Kinship, gender, Medusas—this rich new novel from a highly regarded British writer dazzles and teases with its many connections while exposing the double-edged sword of mother-daughter love.
Levy’s (Things I Didn’t Want to Know, 2014, etc.) latest work may read lightly but is in fact a closely woven fabric of allusions, verbal riffs, and cross-references reflecting the experiences and dilemmas of its narrator, Sofia Papastergiadis, born in Britain to an English mother, Rose, and a Greek father she hasn’t seen in 11 years. Now 25, with a degree in anthropology, Sofia is living an empty, frustrated life since she abandoned her doctoral thesis to take care of Rose, whose many ailments include strange pains and mysteriously paralyzed lower limbs. The story opens in Almeria, Spain, where, at considerable expense, mother and daughter have gone to visit the Gómez Clinic in hopes of a cure for Rose. But is Rose really ill or a hypochondriac? Is Gómez a quack or a brilliant healer? Is Sofia a monster, as she and others refer to her, or a sexual powerhouse—as she begins to seem after acting on Dr. Gómez’s recommendation that she become bolder by taking two lovers, one male and one female. Levy’s wit and fluency render her quicksilver, sometimes surreal narrative simultaneously farcical and fascinating. The new, bolder Sofia may act more decisively—freeing an abused dog, stealing a fish, visiting her father and his new family in Athens—but underneath she’s lost and lonely, afraid of “failing and falling and feeling.” Yet her need for a “bigger life” cannot be suppressed, leading to one final act of boldness that disrupts—though doesn’t necessarily sever—those tendrillike bonds holding her captive.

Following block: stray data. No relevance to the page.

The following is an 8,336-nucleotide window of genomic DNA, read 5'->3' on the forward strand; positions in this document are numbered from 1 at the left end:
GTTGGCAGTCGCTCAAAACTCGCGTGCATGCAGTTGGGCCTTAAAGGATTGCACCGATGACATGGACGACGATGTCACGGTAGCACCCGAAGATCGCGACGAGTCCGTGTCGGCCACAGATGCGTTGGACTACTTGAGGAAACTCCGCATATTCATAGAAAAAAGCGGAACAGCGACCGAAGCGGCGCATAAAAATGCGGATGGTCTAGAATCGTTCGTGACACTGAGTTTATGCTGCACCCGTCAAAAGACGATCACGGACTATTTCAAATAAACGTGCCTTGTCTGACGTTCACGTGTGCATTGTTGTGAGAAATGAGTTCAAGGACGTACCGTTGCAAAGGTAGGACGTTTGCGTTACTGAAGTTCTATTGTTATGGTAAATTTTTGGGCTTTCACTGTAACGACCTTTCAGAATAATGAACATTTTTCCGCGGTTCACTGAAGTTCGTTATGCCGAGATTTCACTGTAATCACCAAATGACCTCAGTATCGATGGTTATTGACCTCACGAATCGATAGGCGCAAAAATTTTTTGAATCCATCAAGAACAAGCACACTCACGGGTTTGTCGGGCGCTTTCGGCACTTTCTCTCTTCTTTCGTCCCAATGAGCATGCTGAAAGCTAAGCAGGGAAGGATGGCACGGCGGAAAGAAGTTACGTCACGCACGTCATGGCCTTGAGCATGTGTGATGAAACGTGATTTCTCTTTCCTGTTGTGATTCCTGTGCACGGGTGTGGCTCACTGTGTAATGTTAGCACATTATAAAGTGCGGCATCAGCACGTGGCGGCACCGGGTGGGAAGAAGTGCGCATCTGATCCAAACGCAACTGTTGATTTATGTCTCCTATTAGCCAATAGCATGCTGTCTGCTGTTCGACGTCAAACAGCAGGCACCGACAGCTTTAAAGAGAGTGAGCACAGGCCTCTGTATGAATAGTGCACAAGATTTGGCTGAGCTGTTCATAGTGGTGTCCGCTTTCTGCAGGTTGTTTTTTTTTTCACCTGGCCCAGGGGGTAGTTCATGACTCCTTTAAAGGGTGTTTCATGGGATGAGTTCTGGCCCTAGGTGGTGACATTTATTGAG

In her scintillating, provocative new book, Levy combines intellect and empathy to impressively modern effect.